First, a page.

Books, computers

3,000 - 5,000 baht.

I just recently bought myself a new set of electronic gadgets, so I don't see myself needing to spend anything on them. But I am a keen gamer and usually buy myself at least one game a month.

I also have a Kindle, so I spend a minimal amount of money on books as I have a collection of over 8,000 I downloaded a few years ago. But if something is on offer for 99p in the Kindle store or hard to find for 'free' then I will buy it.

This money is the other area that is surplus money. I could cut this spending out if I wanted to, but now that I don't spend money going out drinking, this is my entertainment money.

Q5. How would you summarize your standard of living in one sentence?

My standard of living is really good. I love my job, and I can pretty much buy what I want now. Back when I was living in the UK I was constantly thinking about money, and whether I could afford something. Now that isn't really an issue anymore.

Q6. What do you consider to be a real 'bargain' here?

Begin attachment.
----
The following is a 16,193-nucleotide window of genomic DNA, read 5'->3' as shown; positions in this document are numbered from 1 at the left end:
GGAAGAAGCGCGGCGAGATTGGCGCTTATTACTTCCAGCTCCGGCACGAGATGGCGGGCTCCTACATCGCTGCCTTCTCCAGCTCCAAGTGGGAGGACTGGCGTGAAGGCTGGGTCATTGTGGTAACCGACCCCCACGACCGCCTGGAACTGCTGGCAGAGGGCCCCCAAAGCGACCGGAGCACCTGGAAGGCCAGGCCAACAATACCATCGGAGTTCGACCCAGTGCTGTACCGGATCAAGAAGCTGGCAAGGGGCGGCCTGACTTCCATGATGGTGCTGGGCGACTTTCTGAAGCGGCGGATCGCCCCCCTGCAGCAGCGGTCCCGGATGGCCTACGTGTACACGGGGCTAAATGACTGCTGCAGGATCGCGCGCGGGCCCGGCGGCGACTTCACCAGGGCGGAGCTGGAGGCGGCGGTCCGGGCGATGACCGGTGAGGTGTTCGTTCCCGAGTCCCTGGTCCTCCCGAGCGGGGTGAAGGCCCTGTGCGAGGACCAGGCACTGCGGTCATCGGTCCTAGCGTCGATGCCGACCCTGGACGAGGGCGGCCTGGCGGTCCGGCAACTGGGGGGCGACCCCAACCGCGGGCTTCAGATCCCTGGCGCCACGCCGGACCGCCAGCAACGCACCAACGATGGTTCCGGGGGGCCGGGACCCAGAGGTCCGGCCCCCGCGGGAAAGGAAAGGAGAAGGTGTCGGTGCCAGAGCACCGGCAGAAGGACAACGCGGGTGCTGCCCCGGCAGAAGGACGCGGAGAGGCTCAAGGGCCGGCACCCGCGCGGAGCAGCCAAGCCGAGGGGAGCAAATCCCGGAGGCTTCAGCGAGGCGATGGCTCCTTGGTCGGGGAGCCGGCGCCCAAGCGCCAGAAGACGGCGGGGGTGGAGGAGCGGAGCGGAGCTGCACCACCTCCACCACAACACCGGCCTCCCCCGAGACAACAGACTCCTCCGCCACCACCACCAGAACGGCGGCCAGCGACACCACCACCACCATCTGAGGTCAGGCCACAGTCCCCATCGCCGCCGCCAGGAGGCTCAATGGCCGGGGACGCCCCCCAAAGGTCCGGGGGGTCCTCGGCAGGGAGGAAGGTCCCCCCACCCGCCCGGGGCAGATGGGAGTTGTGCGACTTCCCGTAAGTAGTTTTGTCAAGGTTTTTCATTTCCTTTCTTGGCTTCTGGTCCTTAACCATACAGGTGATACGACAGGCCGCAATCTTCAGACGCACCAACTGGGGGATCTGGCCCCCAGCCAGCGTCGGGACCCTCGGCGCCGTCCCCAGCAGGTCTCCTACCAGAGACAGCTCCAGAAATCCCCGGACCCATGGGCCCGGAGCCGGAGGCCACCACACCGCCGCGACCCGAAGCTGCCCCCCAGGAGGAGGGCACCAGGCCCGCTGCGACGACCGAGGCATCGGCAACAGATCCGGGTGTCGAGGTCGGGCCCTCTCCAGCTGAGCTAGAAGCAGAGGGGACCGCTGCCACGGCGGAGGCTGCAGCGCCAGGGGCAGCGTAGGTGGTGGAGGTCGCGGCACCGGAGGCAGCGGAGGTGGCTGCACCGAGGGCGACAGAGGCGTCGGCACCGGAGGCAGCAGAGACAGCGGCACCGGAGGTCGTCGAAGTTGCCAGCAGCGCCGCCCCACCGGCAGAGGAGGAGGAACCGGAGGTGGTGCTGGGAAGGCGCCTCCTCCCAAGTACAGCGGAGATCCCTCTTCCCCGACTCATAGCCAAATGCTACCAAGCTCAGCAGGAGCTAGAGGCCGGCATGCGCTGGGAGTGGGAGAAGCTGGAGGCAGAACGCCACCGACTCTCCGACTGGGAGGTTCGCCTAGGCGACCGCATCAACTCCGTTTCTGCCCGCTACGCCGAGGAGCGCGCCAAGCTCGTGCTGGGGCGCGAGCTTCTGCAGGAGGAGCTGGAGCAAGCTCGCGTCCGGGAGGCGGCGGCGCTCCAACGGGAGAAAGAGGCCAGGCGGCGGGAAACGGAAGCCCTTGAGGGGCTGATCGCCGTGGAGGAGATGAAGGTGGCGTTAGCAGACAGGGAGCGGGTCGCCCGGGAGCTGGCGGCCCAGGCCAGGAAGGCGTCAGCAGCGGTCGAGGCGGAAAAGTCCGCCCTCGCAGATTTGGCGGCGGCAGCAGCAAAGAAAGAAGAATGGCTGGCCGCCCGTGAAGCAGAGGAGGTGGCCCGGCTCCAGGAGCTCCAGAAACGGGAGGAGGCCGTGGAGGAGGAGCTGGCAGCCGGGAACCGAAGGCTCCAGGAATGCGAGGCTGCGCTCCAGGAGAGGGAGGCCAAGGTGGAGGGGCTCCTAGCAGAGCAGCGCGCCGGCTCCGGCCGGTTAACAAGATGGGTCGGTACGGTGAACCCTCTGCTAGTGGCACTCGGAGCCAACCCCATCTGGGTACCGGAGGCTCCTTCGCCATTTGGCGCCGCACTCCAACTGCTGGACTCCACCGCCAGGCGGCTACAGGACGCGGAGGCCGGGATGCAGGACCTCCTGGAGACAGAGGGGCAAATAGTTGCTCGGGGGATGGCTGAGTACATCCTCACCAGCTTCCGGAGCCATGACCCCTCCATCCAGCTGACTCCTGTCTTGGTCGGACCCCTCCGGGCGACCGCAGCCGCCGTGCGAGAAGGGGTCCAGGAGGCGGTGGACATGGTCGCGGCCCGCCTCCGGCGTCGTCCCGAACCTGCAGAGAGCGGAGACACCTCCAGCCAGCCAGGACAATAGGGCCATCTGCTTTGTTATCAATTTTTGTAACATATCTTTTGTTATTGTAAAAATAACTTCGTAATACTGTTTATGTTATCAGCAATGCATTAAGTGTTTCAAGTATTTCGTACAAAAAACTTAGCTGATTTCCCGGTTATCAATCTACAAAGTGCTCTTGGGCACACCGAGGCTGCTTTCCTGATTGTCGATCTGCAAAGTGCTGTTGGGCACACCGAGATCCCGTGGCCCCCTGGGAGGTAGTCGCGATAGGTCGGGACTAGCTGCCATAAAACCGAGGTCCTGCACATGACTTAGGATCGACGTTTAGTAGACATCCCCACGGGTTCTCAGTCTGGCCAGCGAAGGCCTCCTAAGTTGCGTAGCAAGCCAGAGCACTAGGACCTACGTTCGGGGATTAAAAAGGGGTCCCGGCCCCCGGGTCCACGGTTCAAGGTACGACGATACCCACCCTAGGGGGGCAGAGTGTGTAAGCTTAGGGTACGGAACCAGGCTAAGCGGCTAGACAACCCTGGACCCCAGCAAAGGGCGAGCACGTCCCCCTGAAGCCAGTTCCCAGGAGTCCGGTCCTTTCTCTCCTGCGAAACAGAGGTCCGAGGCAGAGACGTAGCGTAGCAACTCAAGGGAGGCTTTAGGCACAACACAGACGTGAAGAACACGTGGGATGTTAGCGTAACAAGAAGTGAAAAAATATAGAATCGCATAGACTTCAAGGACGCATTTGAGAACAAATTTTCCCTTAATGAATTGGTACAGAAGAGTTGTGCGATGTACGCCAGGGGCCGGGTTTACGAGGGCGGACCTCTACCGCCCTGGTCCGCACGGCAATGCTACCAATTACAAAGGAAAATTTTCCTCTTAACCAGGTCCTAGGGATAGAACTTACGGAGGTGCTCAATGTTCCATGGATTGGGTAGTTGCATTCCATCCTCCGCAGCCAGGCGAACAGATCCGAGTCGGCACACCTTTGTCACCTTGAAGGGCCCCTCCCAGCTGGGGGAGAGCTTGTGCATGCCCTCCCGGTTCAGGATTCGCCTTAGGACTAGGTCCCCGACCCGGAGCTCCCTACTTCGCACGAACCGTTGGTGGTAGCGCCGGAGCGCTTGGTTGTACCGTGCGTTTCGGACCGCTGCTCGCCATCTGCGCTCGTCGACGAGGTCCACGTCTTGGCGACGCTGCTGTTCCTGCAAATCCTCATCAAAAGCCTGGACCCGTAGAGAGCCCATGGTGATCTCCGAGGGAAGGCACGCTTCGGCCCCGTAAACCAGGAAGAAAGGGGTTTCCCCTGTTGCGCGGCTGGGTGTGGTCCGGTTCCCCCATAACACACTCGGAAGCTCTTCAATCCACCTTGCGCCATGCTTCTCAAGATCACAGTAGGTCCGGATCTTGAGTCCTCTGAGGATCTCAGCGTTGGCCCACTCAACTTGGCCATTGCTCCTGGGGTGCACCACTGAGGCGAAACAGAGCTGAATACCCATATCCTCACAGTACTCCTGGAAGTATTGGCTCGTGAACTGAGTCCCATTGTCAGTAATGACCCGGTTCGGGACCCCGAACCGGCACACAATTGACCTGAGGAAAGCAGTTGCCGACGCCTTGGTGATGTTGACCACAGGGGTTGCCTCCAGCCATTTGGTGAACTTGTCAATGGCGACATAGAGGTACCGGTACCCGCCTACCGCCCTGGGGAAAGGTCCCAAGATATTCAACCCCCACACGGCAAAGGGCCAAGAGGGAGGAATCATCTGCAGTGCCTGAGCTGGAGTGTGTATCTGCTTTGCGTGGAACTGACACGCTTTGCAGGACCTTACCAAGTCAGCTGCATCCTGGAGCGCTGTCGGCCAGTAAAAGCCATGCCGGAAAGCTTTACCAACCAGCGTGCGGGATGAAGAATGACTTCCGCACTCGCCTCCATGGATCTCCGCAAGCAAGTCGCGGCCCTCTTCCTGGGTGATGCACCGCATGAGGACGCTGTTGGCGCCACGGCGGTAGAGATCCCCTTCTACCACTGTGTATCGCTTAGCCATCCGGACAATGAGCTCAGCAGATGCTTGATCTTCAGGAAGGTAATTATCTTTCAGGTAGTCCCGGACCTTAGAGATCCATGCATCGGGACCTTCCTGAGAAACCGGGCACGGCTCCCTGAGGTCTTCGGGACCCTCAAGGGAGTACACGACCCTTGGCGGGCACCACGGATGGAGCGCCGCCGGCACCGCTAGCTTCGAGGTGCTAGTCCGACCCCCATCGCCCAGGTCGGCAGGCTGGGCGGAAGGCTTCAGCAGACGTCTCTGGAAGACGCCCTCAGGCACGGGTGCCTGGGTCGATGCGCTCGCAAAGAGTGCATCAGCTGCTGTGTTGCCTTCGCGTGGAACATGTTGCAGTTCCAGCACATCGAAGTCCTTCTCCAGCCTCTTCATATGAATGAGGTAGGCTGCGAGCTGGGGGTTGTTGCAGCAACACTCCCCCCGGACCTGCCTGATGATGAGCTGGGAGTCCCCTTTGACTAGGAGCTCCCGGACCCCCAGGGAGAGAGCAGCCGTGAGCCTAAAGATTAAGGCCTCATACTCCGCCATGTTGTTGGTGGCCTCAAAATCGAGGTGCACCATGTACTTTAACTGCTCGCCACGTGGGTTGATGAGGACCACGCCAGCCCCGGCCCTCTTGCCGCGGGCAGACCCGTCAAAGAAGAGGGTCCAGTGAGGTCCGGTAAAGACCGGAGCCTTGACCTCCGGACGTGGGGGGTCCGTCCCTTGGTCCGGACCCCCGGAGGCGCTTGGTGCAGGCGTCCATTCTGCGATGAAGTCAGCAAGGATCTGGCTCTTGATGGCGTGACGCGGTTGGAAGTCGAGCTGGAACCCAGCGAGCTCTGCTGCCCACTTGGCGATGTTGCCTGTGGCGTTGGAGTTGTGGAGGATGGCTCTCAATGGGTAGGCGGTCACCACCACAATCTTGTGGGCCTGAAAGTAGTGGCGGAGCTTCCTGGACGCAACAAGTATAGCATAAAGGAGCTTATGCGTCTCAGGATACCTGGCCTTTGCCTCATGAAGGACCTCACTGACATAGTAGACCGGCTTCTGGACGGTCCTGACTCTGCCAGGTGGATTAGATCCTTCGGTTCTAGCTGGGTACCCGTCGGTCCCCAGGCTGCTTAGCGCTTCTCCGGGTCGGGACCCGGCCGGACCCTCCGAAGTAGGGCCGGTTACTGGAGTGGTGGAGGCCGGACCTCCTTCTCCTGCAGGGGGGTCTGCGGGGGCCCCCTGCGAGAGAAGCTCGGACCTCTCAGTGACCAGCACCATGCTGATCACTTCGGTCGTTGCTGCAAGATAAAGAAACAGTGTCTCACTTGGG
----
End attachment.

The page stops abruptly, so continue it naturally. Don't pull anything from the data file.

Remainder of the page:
Everything. I moved from London, UK to Thailand so all the prices seem incredible to me.

Rent and food are the ones I appreciate the most though. In London I had a room in a shared house and I was spending 5 times as much as I do now for my two-bedroom house.

My food bill in the UK would be far higher than it is here, and I don't usually cook for myself here either! Being fat I will regularly buy myself two portions which I think is the real equivalent to a UK take-out meal. But it still only works out at 80 baht (or about £2) for my meal.

My students are constantly amazed when I tell them that pork fried rice can easily cost 300 baht (£7) in the UK.